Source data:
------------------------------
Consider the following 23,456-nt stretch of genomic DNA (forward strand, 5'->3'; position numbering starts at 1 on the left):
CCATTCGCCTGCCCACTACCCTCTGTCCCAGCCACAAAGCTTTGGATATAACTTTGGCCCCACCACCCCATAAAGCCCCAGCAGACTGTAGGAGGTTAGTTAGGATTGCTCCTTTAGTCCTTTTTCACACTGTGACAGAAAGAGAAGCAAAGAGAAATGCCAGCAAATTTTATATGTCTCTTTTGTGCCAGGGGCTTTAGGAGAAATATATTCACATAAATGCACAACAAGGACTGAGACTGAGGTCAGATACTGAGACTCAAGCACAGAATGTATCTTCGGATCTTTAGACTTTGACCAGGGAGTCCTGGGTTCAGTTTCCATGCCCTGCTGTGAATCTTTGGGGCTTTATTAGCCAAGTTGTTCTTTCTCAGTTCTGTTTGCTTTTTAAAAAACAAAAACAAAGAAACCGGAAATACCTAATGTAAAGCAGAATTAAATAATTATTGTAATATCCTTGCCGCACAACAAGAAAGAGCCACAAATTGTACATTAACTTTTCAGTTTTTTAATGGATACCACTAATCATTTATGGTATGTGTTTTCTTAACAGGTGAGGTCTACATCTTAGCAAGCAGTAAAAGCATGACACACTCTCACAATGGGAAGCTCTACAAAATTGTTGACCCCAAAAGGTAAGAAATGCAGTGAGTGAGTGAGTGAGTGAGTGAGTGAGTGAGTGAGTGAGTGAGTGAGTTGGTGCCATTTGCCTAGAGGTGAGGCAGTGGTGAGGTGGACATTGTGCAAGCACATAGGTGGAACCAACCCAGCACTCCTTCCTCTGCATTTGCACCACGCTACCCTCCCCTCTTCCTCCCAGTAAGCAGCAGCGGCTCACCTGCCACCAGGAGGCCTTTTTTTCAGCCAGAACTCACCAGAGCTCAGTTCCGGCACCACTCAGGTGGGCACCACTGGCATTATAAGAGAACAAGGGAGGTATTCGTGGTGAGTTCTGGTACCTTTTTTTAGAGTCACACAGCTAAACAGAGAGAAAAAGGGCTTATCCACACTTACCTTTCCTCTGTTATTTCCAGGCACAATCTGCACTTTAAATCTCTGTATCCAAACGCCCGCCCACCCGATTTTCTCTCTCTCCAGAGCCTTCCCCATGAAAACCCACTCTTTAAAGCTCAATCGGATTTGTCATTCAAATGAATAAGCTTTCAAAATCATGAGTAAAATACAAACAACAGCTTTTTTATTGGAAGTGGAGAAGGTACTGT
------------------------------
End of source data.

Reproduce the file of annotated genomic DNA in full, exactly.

Consider the following 23,456-nt stretch of genomic DNA (forward strand, 5'->3'; position numbering starts at 1 on the left):
CCATTCGCCTGCCCACTACCCTCTGTCCCAGCCACAAAGCTTTGGATATAACTTTGGCCCCACCACCCCATAAAGCCCCAGCAGACTGTAGGAGGTTAGTTAGGATTGCTCCTTTAGTCCTTTTTCACACTGTGACAGAAAGAGAAGCAAAGAGAAATGCCAGCAAATTTTATATGTCTCTTTTGTGCCAGGGGCTTTAGGAGAAATATATTCACATAAATGCACAACAAGGACTGAGACTGAGGTCAGATACTGAGACTCAAGCACAGAATGTATCTTCGGATCTTTAGACTTTGACCAGGGAGTCCTGGGTTCAGTTTCCATGCCCTGCTGTGAATCTTTGGGGCTTTATTAGCCAAGTTGTTCTTTCTCAGTTCTGTTTGCTTTTTAAAAAACAAAAACAAAGAAACCGGAAATACCTAATGTAAAGCAGAATTAAATAATTATTGTAATATCCTTGCCGCACAACAAGAAAGAGCCACAAATTGTACATTAACTTTTCAGTTTTTTAATGGATACCACTAATCATTTATGGTATGTGTTTTCTTAACAGGTGAGGTCTACATCTTAGCAAGCAGTAAAAGCATGACACACTCTCACAATGGGAAGCTCTACAAAATTGTTGACCCCAAAAGGTAAGAAATGCAGTGAGTGAGTGAGTGAGTGAGTGAGTGAGTGAGTGAGTGAGTGAGTGAGTTGGTGCCATTTGCCTAGAGGTGAGGCAGTGGTGAGGTGGACATTGTGCAAGCACATAGGTGGAACCAACCCAGCACTCCTTCCTCTGCATTTGCACCACGCTACCCTCCCCTCTTCCTCCCAGTAAGCAGCAGCGGCTCACCTGCCACCAGGAGGCCTTTTTTTCAGCCAGAACTCACCAGAGCTCAGTTCCGGCACCACTCAGGTGGGCACCACTGGCATTATAAGAGAACAAGGGAGGTATTCGTGGTGAGTTCTGGTACCTTTTTTTAGAGTCACACAGCTAAACAGAGAGAAAAAGGGCTTATCCACACTTACCTTTCCTCTGTTATTTCCAGGCACAATCTGCACTTTAAATCTCTGTATCCAAACGCCCGCCCACCCGATTTTCTCTCTCTCCAGAGCCTTCCCCATGAAAACCCACTCTTTAAAGCTCAATCGGATTTGTCATTCAAATGAATAAGCTTTCAAAATCATGAGTAAAATACAAACAACAGCTTTTTTATTGGAAGTGGAGAAGGTACTGT